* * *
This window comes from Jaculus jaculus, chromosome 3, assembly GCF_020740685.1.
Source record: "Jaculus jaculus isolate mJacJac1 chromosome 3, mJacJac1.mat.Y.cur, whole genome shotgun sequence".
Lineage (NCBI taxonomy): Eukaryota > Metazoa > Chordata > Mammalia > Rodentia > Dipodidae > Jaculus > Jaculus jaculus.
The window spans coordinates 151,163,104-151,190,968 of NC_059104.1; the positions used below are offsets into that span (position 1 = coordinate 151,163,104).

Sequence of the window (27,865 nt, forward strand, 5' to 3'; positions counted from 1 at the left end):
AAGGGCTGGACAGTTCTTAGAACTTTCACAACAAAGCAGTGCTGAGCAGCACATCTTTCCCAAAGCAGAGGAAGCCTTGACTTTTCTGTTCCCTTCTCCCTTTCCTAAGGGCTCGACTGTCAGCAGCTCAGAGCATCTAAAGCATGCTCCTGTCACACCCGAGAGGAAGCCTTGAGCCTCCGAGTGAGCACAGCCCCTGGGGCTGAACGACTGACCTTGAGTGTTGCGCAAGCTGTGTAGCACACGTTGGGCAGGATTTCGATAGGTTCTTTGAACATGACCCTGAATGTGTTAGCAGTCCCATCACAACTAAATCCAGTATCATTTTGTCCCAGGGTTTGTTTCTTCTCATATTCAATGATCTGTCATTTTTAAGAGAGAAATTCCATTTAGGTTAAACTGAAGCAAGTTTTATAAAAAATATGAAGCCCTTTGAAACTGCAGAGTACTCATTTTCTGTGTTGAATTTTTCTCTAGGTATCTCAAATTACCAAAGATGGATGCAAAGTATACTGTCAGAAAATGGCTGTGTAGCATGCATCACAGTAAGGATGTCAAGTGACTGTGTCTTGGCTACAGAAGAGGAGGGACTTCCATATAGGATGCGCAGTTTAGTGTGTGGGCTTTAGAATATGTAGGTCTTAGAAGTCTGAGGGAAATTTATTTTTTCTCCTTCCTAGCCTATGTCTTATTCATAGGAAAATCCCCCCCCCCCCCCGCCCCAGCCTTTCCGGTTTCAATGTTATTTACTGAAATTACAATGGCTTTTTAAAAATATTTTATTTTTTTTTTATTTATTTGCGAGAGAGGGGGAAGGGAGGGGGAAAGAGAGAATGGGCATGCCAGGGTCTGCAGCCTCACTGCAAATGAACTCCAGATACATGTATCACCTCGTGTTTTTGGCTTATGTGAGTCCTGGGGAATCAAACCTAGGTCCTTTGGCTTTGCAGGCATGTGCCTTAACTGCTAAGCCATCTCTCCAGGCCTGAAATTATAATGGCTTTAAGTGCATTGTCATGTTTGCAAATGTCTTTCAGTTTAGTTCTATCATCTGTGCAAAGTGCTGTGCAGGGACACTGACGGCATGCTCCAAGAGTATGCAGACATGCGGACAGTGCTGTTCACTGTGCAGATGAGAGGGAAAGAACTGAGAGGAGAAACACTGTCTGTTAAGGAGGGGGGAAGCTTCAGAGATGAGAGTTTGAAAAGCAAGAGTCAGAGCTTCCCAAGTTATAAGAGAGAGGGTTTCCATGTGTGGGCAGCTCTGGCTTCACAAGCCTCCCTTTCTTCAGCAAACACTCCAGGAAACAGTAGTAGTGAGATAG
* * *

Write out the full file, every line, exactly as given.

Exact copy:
This window comes from Jaculus jaculus, chromosome 3, assembly GCF_020740685.1.
Source record: "Jaculus jaculus isolate mJacJac1 chromosome 3, mJacJac1.mat.Y.cur, whole genome shotgun sequence".
Lineage (NCBI taxonomy): Eukaryota > Metazoa > Chordata > Mammalia > Rodentia > Dipodidae > Jaculus > Jaculus jaculus.
The window spans coordinates 151,163,104-151,190,968 of NC_059104.1; the positions used below are offsets into that span (position 1 = coordinate 151,163,104).

Sequence of the window (27,865 nt, forward strand, 5' to 3'; positions counted from 1 at the left end):
AAGGGCTGGACAGTTCTTAGAACTTTCACAACAAAGCAGTGCTGAGCAGCACATCTTTCCCAAAGCAGAGGAAGCCTTGACTTTTCTGTTCCCTTCTCCCTTTCCTAAGGGCTCGACTGTCAGCAGCTCAGAGCATCTAAAGCATGCTCCTGTCACACCCGAGAGGAAGCCTTGAGCCTCCGAGTGAGCACAGCCCCTGGGGCTGAACGACTGACCTTGAGTGTTGCGCAAGCTGTGTAGCACACGTTGGGCAGGATTTCGATAGGTTCTTTGAACATGACCCTGAATGTGTTAGCAGTCCCATCACAACTAAATCCAGTATCATTTTGTCCCAGGGTTTGTTTCTTCTCATATTCAATGATCTGTCATTTTTAAGAGAGAAATTCCATTTAGGTTAAACTGAAGCAAGTTTTATAAAAAATATGAAGCCCTTTGAAACTGCAGAGTACTCATTTTCTGTGTTGAATTTTTCTCTAGGTATCTCAAATTACCAAAGATGGATGCAAAGTATACTGTCAGAAAATGGCTGTGTAGCATGCATCACAGTAAGGATGTCAAGTGACTGTGTCTTGGCTACAGAAGAGGAGGGACTTCCATATAGGATGCGCAGTTTAGTGTGTGGGCTTTAGAATATGTAGGTCTTAGAAGTCTGAGGGAAATTTATTTTTTCTCCTTCCTAGCCTATGTCTTATTCATAGGAAAATCCCCCCCCCCCCCCGCCCCAGCCTTTCCGGTTTCAATGTTATTTACTGAAATTACAATGGCTTTTTAAAAATATTTTATTTTTTTTTTATTTATTTGCGAGAGAGGGGGAAGGGAGGGGGAAAGAGAGAATGGGCATGCCAGGGTCTGCAGCCTCACTGCAAATGAACTCCAGATACATGTATCACCTCGTGTTTTTGGCTTATGTGAGTCCTGGGGAATCAAACCTAGGTCCTTTGGCTTTGCAGGCATGTGCCTTAACTGCTAAGCCATCTCTCCAGGCCTGAAATTATAATGGCTTTAAGTGCATTGTCATGTTTGCAAATGTCTTTCAGTTTAGTTCTATCATCTGTGCAAAGTGCTGTGCAGGGACACTGACGGCATGCTCCAAGAGTATGCAGACATGCGGACAGTGCTGTTCACTGTGCAGATGAGAGGGAAAGAACTGAGAGGAGAAACACTGTCTGTTAAGGAGGGGGGAAGCTTCAGAGATGAGAGTTTGAAAAGCAAGAGTCAGAGCTTCCCAAGTTATAAGAGAGAGGGTTTCCATGTGTGGGCAGCTCTGGCTTCACAAGCCTCCCTTTCTTCAGCAAACACTCCAGGAAACAGTAGTAGTGAGATAG